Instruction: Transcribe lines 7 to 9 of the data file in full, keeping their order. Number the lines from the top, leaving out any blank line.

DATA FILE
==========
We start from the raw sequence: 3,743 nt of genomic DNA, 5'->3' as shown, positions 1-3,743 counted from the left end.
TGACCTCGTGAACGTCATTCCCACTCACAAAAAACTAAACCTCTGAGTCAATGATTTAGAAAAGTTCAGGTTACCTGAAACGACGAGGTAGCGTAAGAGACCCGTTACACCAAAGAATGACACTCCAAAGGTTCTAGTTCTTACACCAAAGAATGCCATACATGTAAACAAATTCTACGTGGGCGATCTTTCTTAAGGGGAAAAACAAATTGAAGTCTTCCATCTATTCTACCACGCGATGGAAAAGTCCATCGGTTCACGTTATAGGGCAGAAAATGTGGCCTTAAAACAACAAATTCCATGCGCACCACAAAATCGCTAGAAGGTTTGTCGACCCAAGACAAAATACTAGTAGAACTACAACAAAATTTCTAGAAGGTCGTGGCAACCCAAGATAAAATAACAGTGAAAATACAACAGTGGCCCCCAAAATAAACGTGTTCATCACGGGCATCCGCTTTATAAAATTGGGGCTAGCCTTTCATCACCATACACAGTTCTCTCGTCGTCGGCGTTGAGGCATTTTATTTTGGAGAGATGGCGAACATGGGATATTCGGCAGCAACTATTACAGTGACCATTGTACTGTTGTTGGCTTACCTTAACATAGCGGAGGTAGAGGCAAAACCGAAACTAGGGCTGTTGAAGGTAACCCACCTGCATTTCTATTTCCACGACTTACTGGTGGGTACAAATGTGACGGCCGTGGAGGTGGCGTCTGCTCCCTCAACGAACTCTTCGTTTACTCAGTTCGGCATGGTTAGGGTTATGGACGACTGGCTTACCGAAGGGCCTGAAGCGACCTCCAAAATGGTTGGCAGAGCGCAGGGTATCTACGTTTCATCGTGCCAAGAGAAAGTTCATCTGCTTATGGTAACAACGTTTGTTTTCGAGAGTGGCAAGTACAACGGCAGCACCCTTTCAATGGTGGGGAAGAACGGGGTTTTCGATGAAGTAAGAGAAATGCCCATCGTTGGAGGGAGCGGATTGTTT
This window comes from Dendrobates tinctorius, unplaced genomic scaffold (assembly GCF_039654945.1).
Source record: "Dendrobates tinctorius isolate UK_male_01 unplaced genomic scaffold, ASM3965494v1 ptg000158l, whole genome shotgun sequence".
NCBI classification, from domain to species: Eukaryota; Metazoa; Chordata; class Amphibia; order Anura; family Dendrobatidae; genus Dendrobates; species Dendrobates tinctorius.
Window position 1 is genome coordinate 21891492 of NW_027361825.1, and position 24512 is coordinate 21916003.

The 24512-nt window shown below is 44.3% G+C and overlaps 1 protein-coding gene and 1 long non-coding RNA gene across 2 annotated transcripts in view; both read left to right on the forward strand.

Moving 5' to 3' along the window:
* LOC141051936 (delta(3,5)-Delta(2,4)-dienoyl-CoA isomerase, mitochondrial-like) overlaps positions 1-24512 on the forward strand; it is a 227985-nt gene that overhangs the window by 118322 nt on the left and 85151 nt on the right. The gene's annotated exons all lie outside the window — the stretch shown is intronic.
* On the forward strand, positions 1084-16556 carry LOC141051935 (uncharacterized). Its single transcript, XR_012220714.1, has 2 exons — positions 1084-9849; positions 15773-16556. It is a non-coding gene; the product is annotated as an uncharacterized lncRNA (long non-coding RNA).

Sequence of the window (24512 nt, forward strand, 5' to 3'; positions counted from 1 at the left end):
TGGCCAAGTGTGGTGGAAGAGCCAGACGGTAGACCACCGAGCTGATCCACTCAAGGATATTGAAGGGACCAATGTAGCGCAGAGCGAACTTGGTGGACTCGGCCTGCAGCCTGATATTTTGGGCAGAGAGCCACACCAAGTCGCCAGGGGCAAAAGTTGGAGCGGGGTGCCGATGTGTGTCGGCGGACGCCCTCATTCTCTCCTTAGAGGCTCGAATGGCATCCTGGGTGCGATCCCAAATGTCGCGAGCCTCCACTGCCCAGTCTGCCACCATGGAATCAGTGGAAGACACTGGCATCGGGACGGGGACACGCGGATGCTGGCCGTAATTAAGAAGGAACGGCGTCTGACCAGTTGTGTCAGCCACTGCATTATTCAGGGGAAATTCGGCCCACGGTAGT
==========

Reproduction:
The 24512-nt window shown below is 44.3% G+C and overlaps 1 protein-coding gene and 1 long non-coding RNA gene across 2 annotated transcripts in view; both read left to right on the forward strand.

Moving 5' to 3' along the window:
* LOC141051936 (delta(3,5)-Delta(2,4)-dienoyl-CoA isomerase, mitochondrial-like) overlaps positions 1-24512 on the forward strand; it is a 227985-nt gene that overhangs the window by 118322 nt on the left and 85151 nt on the right. The gene's annotated exons all lie outside the window — the stretch shown is intronic.